Five pillars of IoT security start with a root of trust
As the number of connected devices that make up IoT proliferate, Robin Duke-Woolley, the chief executive of Beecham Research, interviews Eric Heiser the head of services and business development, at u-blox to understand the importance of implementing security that addresses five vital pillars.
Robin Duke-Woolley: A couple of years ago, u-blox introduced its Five Pillars of Security. How has that developed since then?
Eric Heiser: The five principles are: Secure Boot, Secure firmware over the air (FOTA), Secure Physical Interfaces and application programme interfaces (APIs), Secure Physical Transport Layer and Robustness. Having introduced those principles, the next step has been to implement them.
That takes time and we have now launched these in our new SARA-R5 series which was announced in June. These are multi-band LTE-M/NB-IoT cellular modules, so aimed at the low power wide area network (LPWAN) market which has some particular constraints that have made this an interesting challenge.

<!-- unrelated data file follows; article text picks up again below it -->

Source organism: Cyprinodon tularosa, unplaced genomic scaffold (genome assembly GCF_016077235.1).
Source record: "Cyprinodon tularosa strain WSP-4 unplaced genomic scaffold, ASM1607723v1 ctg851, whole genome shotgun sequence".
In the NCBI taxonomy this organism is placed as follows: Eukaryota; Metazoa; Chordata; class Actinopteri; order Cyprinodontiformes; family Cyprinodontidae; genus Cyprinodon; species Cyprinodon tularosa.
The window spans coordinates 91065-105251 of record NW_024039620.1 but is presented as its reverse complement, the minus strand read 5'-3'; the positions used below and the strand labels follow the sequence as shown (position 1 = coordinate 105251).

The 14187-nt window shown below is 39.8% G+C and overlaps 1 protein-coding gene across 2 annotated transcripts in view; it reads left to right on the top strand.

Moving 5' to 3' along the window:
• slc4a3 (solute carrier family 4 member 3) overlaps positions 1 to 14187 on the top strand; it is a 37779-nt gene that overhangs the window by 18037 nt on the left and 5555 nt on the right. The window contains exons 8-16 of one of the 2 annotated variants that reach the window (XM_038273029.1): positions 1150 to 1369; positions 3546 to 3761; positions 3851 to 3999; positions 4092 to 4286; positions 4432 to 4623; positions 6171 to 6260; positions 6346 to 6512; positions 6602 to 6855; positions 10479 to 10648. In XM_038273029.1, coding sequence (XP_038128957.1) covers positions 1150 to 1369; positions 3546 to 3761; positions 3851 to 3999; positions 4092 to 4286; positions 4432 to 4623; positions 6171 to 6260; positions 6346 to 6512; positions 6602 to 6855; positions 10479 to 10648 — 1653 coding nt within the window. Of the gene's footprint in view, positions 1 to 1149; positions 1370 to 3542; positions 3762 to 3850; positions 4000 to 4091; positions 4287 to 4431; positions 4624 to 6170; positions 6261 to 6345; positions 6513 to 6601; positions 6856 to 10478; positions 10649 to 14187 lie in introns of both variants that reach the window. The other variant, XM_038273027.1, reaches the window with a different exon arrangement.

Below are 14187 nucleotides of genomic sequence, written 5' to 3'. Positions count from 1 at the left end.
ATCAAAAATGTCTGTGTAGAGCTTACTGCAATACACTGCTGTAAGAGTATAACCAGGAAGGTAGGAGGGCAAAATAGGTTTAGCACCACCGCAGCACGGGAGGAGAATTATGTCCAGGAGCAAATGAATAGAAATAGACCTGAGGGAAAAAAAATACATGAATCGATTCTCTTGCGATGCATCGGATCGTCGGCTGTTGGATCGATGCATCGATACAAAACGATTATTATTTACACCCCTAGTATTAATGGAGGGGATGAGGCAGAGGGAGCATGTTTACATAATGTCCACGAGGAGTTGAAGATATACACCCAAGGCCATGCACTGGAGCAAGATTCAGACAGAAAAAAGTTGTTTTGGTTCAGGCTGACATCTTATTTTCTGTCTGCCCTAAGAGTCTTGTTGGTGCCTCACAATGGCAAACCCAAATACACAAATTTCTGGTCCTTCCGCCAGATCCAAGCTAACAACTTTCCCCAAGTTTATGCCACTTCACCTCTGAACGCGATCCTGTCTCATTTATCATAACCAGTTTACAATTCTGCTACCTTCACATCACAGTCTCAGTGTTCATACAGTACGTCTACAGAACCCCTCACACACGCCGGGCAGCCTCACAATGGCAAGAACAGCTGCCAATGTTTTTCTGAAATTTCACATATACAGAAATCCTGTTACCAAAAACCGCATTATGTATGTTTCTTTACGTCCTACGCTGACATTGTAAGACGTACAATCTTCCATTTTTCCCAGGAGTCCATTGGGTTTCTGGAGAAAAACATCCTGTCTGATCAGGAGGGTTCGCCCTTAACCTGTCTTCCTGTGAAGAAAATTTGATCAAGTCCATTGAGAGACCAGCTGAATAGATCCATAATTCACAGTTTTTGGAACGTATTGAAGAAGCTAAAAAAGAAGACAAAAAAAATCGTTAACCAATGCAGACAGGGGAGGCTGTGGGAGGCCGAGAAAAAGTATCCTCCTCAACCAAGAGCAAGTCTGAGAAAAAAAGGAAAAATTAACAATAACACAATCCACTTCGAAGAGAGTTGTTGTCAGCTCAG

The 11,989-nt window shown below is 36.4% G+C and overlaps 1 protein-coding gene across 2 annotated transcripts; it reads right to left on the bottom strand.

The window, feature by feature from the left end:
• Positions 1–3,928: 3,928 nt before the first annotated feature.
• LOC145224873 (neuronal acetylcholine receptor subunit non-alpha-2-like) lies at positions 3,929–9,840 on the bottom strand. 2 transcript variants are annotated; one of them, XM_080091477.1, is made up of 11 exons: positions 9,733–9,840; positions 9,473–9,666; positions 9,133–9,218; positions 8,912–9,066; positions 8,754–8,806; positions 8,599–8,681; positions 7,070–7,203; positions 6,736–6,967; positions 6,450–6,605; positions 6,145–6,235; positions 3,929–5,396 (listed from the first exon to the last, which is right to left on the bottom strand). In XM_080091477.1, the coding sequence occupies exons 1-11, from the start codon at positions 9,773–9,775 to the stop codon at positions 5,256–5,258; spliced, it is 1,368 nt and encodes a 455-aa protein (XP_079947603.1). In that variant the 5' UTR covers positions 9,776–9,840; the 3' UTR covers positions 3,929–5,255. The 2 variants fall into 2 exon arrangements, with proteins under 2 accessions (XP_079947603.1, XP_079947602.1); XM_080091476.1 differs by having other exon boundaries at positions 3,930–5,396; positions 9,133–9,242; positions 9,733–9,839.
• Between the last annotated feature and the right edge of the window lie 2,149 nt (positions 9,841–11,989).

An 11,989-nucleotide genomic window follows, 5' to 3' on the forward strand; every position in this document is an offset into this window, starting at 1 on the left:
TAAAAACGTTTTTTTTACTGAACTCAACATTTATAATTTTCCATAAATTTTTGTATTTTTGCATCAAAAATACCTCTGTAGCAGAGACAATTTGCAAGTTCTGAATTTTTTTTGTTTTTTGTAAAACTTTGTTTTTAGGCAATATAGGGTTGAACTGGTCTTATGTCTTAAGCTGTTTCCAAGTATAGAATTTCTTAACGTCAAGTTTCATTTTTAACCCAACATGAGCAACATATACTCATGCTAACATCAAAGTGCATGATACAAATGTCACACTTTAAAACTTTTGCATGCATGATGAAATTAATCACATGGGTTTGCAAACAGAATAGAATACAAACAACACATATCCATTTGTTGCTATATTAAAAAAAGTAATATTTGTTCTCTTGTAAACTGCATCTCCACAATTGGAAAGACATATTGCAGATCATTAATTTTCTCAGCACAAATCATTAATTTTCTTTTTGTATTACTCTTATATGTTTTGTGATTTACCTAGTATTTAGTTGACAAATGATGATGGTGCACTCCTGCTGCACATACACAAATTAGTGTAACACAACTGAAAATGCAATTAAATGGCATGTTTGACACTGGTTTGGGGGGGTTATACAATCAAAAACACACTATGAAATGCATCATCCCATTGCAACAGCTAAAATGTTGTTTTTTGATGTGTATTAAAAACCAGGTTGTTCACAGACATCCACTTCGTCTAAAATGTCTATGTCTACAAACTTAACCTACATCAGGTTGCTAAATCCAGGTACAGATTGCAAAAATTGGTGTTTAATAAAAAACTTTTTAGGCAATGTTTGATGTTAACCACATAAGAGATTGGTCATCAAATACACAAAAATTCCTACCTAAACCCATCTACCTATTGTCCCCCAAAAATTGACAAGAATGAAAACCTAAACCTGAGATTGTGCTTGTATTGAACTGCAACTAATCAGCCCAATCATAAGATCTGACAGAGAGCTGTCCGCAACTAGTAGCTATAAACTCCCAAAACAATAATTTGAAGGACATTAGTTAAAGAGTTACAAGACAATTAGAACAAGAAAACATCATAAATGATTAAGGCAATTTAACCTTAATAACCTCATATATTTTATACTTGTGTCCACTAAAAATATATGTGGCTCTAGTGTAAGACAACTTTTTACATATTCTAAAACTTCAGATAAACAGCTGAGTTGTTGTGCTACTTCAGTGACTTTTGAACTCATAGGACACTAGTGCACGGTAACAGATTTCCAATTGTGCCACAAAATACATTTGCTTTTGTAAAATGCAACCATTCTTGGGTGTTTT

RD-W: Is this something you have developed on your own at u-blox or have you worked with partners?
EH: We have worked extensively with world class partners. Firstly, we have a strategic relationship with Kudelski, also known as Nagra. This company has a security background and it has been doing this for decades. The company provides the security you find in set top boxes, for example, where you download content to your TV. It developed the platform that a lot of the TV content providers use to ensure their content is not hacked or stolen. This means Kudelski protects billions of dollars of content revenue every year, which proves it has a lot of good expertise in security. It also has good experience of doing this at scale, which is very important and very applicable to IoT. Other partners then include Mocana helping us secure the communications stack.
Take the example of the set top box which goes with your TV into your living room and sits there for ten years. You have to keep the security in that up to date for the entire ten years to prevent people from trying to hack into it. That is very similar to the challenge we have with LPWA and the narrowband world in the IoT market.